Dr. Roxanne McMurray M’93, a nurse anesthetist by trade, never planned on starting a medical device company.
“I never set out to be an entrepreneur,” she said. “I am very content providing anesthesia.”
But, as they say, necessity is the mother of invention. After years of frustration with ventilation equipment used to help patients breathe, McMurray knew something new and innovative was needed in the field. This led to the invention of the McMurray Enhanced Airway and the foundation of McMurray Medical, the company she now runs with her husband and three other investors.
“With liability going up, not having devices that adapt to meet patient needs, and having to do workarounds to keep patient’s airways open, I noticed, ‘We need a device to open the distal pharyngeal tissue and keep patients breathing.” The tools created centuries ago did not work as well as they once did.
So, in 2016, McMurray and her business partners set out to design the McMurray Enhanced Airway. They oversaw the development of a number of prototypes and eventually were able to find a manufacturer for the device. In 2019, they officially launched the product.
The company is now on its third production run and is experiencing success. The device is being used in 49 states and is used in major healthcare systems. According to McMurray, most of the connections the company has made have been through word-of-mouth advertising.
“We’re a bootstrap company,” she said.
And the device is being used beyond just the administration of anesthesia. In 2021, the McMurray Enhanced Airway received the EMS (emergency medical services) Innovation of the Year Award.
“The beauty of the device is that it is easy to use, it’s a multi-purpose tool, and it’s a simple, smarter, not harder device,” she said.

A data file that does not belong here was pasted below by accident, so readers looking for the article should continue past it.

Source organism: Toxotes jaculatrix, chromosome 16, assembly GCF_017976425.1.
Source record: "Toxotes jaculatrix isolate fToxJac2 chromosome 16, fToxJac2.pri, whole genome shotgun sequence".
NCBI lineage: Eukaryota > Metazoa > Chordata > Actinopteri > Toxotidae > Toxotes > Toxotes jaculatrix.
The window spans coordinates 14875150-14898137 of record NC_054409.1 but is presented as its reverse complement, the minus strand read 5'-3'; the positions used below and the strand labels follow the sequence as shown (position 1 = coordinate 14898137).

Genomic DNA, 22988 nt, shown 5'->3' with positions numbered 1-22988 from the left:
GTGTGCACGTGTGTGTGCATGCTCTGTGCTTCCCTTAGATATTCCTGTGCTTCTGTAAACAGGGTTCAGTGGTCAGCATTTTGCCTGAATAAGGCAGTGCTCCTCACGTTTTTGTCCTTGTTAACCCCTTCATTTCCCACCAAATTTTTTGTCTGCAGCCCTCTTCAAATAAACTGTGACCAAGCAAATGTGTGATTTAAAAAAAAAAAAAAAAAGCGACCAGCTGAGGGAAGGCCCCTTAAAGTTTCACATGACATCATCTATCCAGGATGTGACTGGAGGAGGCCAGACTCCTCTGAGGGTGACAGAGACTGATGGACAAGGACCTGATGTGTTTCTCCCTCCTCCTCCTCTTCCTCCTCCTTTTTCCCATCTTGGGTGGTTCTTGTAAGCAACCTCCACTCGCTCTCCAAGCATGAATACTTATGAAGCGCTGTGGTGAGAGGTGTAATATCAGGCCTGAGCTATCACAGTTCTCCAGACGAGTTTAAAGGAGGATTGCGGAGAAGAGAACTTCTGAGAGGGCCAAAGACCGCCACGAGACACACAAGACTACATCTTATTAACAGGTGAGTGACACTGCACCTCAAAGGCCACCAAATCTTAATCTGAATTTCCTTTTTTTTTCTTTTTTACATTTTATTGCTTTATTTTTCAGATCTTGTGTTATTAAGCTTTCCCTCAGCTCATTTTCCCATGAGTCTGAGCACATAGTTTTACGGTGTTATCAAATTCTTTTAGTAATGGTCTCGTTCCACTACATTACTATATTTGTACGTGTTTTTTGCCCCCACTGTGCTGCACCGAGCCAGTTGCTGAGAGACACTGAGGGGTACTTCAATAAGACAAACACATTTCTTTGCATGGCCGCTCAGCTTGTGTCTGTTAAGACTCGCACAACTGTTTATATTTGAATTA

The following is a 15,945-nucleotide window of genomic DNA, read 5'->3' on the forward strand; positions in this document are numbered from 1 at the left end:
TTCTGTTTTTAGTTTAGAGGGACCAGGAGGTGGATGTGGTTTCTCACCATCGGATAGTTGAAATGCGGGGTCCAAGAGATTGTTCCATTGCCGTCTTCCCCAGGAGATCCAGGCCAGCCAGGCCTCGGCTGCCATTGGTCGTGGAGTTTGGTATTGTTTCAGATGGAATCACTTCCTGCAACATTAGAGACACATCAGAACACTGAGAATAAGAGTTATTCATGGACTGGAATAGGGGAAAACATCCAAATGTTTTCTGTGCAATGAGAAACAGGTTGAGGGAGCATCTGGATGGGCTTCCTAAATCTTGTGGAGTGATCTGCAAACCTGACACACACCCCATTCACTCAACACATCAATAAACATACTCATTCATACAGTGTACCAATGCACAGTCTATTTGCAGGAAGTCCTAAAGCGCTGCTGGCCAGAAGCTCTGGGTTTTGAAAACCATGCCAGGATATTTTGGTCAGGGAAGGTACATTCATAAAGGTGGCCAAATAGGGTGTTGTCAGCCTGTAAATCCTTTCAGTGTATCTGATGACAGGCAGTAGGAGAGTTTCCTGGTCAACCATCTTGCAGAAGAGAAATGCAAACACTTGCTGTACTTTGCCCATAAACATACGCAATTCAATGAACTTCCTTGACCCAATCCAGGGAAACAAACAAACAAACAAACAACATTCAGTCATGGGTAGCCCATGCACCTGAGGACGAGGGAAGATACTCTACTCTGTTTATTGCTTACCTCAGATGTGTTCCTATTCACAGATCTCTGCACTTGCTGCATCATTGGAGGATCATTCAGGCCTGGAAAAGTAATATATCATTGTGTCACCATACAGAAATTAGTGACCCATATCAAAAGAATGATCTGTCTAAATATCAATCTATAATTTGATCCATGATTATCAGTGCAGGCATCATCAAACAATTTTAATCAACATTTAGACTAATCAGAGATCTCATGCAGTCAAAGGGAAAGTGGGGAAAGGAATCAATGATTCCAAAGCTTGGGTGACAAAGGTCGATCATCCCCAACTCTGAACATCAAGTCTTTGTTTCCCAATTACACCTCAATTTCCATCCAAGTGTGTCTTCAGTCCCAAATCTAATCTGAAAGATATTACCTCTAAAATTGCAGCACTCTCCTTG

McMurray’s ability to create this groundbreaking medical device comes from years of experience in the field, along with advanced nursing education, which includes a Master in Nurse Anesthesia degree from Saint Mary’s, as well as a Doctor of Nursing Practice degree.
Prior to attending Saint Mary’s, McMurray had been working as a critical care nurse. Wanting to attain an advanced practice degree, she began weighing her options.
“Every nurse anesthetist I talked to loved their career,” she said. “I also enjoyed one-on-one critical patient care, and being a nurse anesthetist is a good step towards having increased autonomy with critical patients.”
What impressed McMurray about Saint Mary’s program was the focus on particular body systems during clinical practices.
“We would do six weeks of the nervous system and then six weeks of the cardiac system, instead of a hodgepodge where you might say, ‘Oh, I’ll focus on this system today and this system tomorrow,’ ” she said.
She added that clinical placements during her time in the program were top-notch. “There were always excellent practitioners at all of our clinical sites who provided stimulating learning,” she said.
Now nearly 20 years after her time at Saint Mary’s, McMurray says the education she received during her master’s program has helped her as she leads at McMurray Medical.
“Nurse anesthetists are leaders,” she said. “We’re taught to continuously improve our career, and we’re always wanting to do our best. In each scenario we’re in, we’re passionate about patient care and making sure we have the best devices possible to provide that care. And Saint Mary’s helped me develop that concept of doing your best and going beyond what is expected of you.”